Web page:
In theory? Nothing! Especially if he posses the qualities of a good “human being”, though it’s a subjective concept, the couple is compatible and gets along fine with each other. But, we don’t live in the perfect world or in a land where theories are always applied.
Unfortunately, we live in a far-from-perfect world. The right to marry a non-Saudi male becomes a difficult task filled with major consequences. But thankfully, there has been a lot of media exposure about the lack of choice in marriage. Maybe in the near future things will chance.
Growing up, I remember hearing about a Saudi female who married a US citizen. She was the talk of female gatherings. I wonder if they ever had the decency to say something in her face. The most comment I heard over and over again was “oh the poor thing! No Saudi wanted her so she married a foreigner”. The husband was African-American, which translated into: She couldn’t even find a white American to marry! Equality of Muslims, whether black or purple, was thrown out of the window. (But this is another topic)
This was the only time that I came across social implications of Saudi women marrying non-Saudis. A few years back a Saudi man, mid to late twenties, told me he was thinking of gathering his friends to beat up a non-Saudi for daring to date a Saudi girl. Apparently, this is a huge blow to his self-esteem, as a privileged male Saudi. To my knowledge the non-Saudi was not beaten up but this gangster’s attitude is not born out of nothing.
Marriage comes with a responsibility, especially towards children. Whatever the parents’ choices are will, sooner or later, reflect on the children. This is even more so when the parent is from another country or culture, and more specifically when the father is the one who is non-Saudi.
The law is clear on the aspect of citizenship, which is based on a paternal Jus sanguinis principle, Latin for “right of blood” and contrasts with jus soli (Latin for “right of soil”). People are born Saudi because their fathers are Saudi; a Saudi man needs permission to marry a non-Saudi female; she is eligible for citizenship after four years of marriage or when if she gives birth; and a Saudi woman needs permission to marry a non-Saudi. Her foreign husband will always carry a permit status, not automatically up for renewal, and her children will not inherent her citizenship or any of her assets (though I heard this has changed). By law, the children would be treated like Saudis in to education and priority in employment. But in our not-so-perfect world laws aren’t always fully applied.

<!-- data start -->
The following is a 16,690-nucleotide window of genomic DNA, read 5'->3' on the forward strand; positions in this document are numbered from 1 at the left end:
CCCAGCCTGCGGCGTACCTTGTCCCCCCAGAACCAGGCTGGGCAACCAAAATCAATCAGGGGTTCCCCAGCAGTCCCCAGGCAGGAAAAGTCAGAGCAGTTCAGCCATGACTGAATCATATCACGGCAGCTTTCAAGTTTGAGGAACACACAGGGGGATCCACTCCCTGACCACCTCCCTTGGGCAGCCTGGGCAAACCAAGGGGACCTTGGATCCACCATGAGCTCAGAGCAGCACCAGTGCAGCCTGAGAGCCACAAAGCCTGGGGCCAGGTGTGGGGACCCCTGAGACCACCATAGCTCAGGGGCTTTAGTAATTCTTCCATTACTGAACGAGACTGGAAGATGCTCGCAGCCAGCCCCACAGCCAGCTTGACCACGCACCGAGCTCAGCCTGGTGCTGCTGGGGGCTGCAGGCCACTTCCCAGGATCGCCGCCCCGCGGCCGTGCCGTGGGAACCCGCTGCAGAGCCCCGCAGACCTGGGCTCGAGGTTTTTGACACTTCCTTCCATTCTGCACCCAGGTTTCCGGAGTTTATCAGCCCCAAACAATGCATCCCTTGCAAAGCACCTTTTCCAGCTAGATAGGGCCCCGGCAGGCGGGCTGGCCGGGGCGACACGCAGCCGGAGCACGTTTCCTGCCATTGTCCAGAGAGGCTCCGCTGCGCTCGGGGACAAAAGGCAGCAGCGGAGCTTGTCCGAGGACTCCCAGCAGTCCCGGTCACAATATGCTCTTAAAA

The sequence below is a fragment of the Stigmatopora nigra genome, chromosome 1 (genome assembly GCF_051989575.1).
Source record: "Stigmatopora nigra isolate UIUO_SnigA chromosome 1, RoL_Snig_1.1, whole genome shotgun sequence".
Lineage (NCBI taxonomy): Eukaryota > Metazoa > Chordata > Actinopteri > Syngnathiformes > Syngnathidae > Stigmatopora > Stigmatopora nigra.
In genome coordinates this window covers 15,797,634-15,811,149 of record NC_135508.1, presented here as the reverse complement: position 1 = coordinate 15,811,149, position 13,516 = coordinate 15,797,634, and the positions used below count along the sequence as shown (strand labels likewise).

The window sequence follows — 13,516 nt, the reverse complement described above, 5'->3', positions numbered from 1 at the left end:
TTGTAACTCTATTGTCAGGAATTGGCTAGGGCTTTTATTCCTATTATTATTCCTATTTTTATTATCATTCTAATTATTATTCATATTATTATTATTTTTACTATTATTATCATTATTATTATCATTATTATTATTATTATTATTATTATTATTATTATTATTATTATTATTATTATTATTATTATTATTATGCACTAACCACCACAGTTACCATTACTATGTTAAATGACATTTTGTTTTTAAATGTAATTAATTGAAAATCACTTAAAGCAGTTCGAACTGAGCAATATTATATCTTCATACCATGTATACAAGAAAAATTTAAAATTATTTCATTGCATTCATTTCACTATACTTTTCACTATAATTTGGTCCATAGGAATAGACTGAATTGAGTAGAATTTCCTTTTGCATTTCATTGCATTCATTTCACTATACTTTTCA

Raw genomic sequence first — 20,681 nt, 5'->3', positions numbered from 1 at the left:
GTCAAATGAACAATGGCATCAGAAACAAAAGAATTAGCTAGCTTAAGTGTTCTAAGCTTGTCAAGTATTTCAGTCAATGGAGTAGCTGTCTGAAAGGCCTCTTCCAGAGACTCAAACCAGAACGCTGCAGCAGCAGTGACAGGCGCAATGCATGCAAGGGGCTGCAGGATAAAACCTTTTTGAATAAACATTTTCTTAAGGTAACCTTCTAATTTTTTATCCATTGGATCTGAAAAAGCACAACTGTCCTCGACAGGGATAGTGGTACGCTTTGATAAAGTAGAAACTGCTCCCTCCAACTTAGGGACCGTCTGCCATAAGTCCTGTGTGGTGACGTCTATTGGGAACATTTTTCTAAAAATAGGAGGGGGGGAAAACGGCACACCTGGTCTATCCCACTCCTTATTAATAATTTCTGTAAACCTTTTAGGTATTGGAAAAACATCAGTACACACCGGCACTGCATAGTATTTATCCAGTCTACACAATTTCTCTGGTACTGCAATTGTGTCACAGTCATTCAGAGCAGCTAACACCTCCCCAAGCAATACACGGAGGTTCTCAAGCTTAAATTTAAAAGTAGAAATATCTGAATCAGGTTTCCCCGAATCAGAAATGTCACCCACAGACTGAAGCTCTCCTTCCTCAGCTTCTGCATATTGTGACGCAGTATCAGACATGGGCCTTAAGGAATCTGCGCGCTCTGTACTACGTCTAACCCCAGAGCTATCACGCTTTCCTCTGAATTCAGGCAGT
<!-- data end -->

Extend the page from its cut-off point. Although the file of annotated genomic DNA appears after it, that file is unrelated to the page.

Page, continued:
This is what makes marrying a non-Saudi non-favorable. Laws don’t change easily. So until then, A Saudi woman should think twice before getting married in general and ten times before marrying a non-Saudi. This is especially for the Saudi girls who think life is just as in the movies “Love Conquers All” and life in the west is about having a good job and drinking coffee with your BFF at the local coffee shop or during lunch after shopping for designer clothes.
I think it is wonderful that such news is making headlines, but on the other hand, Saudi men are somewhat forgotten in this quest for rights to marry. It is true that they still have it better than their female citizens but at the end of the day we live in a society where a family is judged by the individual’s actions. In many tribal families, for a man to take a non-Saudi wife is such a big ordeal that his sisters might not get marriage proposals as a result of his “holy union”. Again the female is the victim. For a man to take a non-Saudi wife is an indicator that he was rejected by Saudi families for health or moral reasons and so the family becomes unsuitable to have marital ties with….
Marriage is a complex issue in Saudi Arabia.